I’m kind of baffled that EA considered this a “big risk” – for me it was delivering what people have been asking for for the past two years. Once again I’m left feeling like publishers can be very, very out of touch with the community.

Ubisoft calls the new Assassin’s Creed movie “a marketing thing”

Speaking of publishers being out of touch, Ubisoft came out this week and said they don’t really expect the AC movie to make a lot money, and calling it “a lot more of a marketing thing” to promote the video game franchise. Sigh.

I know what they mean – I think. I’m assuming that they’re saying the goal of the movie isn’t to generate a lot of profit on its own, but to be a neat tie-in to the game that drives more people towards the franchise.

But what comes out of their big stupid PR mouths is: “Yeah, we really don’t give a shit about this movie. It’s probably really bad. It’s just a giant advertisement and not much more than that.”

Publishers have a reputation for being absolutely awful at PR, but Ubisoft seems to have wrested the crown from Bobby Kotick with their insistence on saying crap like this with zero self-awareness whatsoever.

After the disappointment of Warcraft, my faith in video game movies is at an all-time low. Here’s hoping Assassin’s Creed can change that. Or not, whatever. I hate everything.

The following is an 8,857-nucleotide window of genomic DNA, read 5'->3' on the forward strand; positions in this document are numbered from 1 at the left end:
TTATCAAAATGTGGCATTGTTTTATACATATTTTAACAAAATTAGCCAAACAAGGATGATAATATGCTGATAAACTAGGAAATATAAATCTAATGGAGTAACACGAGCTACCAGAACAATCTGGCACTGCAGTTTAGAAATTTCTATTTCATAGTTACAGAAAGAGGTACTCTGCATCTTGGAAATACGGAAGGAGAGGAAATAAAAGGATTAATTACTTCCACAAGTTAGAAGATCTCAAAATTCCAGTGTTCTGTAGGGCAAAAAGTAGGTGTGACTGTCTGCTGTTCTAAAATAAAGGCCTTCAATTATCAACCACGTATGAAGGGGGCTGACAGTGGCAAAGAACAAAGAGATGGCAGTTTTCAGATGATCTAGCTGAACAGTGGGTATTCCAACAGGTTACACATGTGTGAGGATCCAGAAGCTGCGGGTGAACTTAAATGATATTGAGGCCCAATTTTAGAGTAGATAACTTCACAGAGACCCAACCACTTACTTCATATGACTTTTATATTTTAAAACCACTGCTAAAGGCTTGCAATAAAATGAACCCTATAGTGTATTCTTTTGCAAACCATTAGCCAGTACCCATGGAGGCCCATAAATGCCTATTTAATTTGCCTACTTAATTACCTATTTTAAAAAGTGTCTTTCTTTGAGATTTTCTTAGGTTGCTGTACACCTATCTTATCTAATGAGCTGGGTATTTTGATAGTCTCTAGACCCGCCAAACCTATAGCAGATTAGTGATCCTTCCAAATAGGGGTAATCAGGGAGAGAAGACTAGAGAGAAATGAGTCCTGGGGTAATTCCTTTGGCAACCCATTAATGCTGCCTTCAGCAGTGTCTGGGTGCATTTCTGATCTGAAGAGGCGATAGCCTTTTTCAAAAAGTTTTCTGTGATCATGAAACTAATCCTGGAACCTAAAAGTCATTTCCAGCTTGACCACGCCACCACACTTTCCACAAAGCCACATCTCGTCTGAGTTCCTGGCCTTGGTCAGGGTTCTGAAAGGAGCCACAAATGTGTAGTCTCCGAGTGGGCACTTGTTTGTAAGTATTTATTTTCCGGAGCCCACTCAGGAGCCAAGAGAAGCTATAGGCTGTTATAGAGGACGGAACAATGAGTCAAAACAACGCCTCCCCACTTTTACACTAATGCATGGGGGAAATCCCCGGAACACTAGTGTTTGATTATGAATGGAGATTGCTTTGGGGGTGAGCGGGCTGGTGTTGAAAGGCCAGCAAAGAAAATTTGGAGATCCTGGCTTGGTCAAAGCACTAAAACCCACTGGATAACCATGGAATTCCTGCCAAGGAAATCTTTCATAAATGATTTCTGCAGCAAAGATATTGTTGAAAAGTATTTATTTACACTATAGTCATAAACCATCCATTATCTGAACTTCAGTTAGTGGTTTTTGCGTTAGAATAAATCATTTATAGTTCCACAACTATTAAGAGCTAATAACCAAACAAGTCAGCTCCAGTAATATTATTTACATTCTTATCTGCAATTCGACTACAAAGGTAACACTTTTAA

Don't give me that look, Fassbender.

Don’t give me that look, Fassbender.

G2A goes legit

G2A has long been criticised as a “grey market” reseller of game keys, with the site’s haters frequently accusing the online store of selling keys bought with stolen credit cards, fake keys and generally acquiring keys through some kind of shady practice or another.

In an effort to clean up their image and their business, G2A is rolling out identity authentication requirements for their sellers, with plans to follow this up with address, PayPal and credit card authentications as well.

I’ve bought from plenty of sites like G2A before and never really had a problem, but hey if this gets people to stop calling me a filthy criminal I’m all for it.

Sources: PC Gamer, Eurogamer, PC Gamer, IGN, Gamespot, IGN, Eurogamer

Videos

GTA Online is going full Trackmania with their next update, which adds stunt racing to the game that already does everything. Check out this trailer:

This Is The Police is a game about a cop that’s facing retirement and may want to do some not-so-legal things to set up his golden years. It releases on Steam and GOG at the end of this month and I must say, it looks cool.

Last week we saw someone finish Dark Souls 3 without getting hit, someone has now managed to do the same in Fallout 4. Impressive.

Battlefield 1 looks sexier everytime I see more of it, and there’s plenty of it on show – here’s 90 minutes of the closed alpha.

Best of NAG

Tarryn reviewed one of the multitude of Hearthstone clones to flood the market in the last year, this one a cyberpunk themed affair called System Crash. She liked it, but did she like it as much as Overwatch? Find out here.

Then Dane takes another Asus notebook with a confusing name through it’s paces.

Since this is a news roundup, what better place to put the antithesis of a news roundup – my sporadic News I Don’t Care About column.

The GTX 1080 is the new hotness, and one of our resident hardware gurus Neo Sibeko has a look at what all the fuss is about.